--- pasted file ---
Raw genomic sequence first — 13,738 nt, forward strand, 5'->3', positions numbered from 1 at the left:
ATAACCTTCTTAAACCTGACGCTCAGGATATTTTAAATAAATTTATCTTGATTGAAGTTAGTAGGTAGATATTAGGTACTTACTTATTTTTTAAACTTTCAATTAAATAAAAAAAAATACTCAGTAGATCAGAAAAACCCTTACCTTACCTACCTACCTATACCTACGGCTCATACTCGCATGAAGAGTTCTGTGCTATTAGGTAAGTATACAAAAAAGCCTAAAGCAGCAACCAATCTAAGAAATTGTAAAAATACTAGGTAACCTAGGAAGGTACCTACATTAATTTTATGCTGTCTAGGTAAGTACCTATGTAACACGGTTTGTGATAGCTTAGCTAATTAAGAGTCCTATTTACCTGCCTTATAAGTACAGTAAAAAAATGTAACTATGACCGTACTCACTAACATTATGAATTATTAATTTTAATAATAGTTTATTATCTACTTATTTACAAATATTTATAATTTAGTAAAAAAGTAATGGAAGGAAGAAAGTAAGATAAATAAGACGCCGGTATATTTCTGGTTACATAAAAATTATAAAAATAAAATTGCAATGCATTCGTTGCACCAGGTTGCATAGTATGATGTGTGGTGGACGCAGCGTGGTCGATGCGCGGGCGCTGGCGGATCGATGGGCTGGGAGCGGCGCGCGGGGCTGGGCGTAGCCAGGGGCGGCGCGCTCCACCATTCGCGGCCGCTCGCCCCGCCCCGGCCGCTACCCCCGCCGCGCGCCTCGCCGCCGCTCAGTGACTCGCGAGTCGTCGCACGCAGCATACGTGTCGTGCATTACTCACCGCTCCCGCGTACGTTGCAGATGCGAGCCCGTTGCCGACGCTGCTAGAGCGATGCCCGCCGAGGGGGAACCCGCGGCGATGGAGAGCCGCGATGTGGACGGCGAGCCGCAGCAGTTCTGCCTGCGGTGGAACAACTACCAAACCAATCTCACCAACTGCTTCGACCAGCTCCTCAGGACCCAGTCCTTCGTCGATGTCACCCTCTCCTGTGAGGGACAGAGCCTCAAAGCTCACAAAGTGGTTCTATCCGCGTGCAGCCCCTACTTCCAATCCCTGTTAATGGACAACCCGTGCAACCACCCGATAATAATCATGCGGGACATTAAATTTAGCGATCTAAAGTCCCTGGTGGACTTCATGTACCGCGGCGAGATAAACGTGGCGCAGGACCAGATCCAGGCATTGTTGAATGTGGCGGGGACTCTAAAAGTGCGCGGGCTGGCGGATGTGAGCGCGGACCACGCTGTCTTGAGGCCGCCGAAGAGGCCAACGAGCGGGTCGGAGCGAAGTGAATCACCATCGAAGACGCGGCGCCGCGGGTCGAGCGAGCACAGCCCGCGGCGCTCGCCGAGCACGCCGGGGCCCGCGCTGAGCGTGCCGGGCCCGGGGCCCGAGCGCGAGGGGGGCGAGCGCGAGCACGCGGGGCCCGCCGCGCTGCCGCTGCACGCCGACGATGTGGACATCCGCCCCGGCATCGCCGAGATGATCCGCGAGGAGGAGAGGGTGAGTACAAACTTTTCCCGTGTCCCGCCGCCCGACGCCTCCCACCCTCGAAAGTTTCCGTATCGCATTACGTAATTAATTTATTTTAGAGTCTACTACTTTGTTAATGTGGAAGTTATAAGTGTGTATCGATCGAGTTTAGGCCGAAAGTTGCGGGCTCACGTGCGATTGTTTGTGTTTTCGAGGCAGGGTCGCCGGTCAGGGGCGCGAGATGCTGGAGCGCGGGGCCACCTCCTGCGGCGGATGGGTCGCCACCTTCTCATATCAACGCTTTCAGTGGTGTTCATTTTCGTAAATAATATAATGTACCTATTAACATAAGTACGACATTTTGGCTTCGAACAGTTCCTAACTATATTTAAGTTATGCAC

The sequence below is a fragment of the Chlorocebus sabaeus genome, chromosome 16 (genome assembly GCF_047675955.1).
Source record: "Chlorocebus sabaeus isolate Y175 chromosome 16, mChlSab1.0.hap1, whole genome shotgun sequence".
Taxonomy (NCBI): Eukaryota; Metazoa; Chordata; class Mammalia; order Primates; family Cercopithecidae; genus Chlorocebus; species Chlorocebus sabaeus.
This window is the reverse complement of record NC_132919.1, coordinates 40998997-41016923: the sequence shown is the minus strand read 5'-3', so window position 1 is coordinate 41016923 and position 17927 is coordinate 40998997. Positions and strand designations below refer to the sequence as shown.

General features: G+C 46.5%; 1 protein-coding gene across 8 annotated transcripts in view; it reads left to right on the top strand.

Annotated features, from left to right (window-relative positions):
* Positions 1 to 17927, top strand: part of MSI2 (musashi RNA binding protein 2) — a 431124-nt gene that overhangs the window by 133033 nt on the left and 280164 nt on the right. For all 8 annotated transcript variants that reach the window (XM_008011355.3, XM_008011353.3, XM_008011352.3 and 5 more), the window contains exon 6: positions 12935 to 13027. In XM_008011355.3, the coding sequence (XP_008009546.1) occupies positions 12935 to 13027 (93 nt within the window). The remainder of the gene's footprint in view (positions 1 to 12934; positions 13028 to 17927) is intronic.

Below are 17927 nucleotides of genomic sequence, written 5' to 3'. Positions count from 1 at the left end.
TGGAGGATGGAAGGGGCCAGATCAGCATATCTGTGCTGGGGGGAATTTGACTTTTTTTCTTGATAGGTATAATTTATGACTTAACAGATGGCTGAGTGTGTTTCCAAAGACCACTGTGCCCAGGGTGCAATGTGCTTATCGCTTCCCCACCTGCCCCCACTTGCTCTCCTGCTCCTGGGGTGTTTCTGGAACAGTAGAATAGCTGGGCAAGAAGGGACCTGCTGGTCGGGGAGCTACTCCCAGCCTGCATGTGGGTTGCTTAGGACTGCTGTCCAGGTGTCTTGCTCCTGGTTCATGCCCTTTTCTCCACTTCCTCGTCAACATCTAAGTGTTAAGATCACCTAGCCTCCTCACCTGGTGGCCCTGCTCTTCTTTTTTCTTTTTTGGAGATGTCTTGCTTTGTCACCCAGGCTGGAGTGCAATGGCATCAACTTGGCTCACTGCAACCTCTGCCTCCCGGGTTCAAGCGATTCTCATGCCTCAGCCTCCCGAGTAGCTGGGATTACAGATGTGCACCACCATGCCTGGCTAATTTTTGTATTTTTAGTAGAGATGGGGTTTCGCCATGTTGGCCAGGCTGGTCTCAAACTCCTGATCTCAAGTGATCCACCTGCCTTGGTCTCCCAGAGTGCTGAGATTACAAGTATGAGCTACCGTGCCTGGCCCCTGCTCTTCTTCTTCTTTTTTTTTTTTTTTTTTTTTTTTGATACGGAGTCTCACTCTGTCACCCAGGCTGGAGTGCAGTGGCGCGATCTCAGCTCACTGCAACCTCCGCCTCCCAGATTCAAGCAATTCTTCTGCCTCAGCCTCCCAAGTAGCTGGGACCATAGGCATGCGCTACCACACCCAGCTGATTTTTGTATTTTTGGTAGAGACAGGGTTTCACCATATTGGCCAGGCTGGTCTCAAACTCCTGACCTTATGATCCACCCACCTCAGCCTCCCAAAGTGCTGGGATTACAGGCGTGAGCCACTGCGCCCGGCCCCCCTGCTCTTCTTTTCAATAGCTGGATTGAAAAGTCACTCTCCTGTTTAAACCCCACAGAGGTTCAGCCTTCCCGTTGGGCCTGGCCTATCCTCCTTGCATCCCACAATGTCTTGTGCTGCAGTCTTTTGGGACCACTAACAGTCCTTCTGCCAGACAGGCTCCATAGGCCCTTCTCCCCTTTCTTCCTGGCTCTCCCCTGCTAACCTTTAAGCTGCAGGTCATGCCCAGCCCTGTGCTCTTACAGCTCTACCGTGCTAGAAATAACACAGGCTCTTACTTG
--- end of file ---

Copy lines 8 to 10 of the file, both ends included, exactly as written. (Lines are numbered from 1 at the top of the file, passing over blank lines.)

Annotated features, from left to right (window-relative positions):
* Positions 1 to 17927, top strand: part of MSI2 (musashi RNA binding protein 2) — a 431124-nt gene that overhangs the window by 133033 nt on the left and 280164 nt on the right. For all 8 annotated transcript variants that reach the window (XM_008011355.3, XM_008011353.3, XM_008011352.3 and 5 more), the window contains exon 6: positions 12935 to 13027. In XM_008011355.3, the coding sequence (XP_008009546.1) occupies positions 12935 to 13027 (93 nt within the window). The remainder of the gene's footprint in view (positions 1 to 12934; positions 13028 to 17927) is intronic.

Below are 17927 nucleotides of genomic sequence, written 5' to 3'. Positions count from 1 at the left end.